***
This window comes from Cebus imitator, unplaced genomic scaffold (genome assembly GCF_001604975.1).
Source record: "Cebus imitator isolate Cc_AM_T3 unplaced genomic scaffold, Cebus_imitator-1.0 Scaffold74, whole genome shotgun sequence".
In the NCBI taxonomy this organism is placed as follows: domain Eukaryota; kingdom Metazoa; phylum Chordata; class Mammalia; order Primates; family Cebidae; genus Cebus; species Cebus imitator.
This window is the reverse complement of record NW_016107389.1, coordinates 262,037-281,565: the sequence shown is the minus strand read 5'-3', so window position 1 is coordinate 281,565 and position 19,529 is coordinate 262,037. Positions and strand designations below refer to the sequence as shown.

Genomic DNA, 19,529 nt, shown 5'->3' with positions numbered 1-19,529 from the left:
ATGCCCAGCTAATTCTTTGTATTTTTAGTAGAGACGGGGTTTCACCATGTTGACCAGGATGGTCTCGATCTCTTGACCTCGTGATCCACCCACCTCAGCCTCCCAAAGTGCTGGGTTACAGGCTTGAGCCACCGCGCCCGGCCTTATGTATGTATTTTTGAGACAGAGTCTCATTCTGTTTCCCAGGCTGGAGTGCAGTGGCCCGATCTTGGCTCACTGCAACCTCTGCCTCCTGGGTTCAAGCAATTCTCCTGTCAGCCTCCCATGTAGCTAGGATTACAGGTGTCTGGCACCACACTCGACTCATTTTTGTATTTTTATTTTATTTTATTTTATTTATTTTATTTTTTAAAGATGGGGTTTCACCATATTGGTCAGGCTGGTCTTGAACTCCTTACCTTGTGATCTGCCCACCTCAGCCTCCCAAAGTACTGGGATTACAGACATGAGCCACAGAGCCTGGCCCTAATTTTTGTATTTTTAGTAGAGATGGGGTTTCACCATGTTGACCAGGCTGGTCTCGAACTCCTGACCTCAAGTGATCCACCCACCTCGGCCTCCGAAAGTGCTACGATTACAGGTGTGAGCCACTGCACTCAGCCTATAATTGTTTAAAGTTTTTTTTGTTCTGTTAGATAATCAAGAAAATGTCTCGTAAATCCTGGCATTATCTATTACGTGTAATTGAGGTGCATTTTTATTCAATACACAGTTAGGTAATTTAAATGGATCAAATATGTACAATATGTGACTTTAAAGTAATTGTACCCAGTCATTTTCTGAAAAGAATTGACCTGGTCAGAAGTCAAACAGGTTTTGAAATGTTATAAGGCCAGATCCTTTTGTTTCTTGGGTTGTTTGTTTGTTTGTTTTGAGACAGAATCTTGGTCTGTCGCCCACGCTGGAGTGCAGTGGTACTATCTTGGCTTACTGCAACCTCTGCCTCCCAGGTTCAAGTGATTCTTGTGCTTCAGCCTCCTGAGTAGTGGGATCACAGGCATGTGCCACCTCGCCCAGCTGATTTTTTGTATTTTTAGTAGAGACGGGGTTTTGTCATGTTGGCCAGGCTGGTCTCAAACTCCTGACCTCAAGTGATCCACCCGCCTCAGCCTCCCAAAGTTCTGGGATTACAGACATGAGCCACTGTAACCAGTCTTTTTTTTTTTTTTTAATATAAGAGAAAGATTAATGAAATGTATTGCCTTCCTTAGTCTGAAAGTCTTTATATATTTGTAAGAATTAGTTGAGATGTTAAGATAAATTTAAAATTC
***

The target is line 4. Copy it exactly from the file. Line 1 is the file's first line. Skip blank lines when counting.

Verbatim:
This window is the reverse complement of record NW_016107389.1, coordinates 262,037-281,565: the sequence shown is the minus strand read 5'-3', so window position 1 is coordinate 281,565 and position 19,529 is coordinate 262,037. Positions and strand designations below refer to the sequence as shown.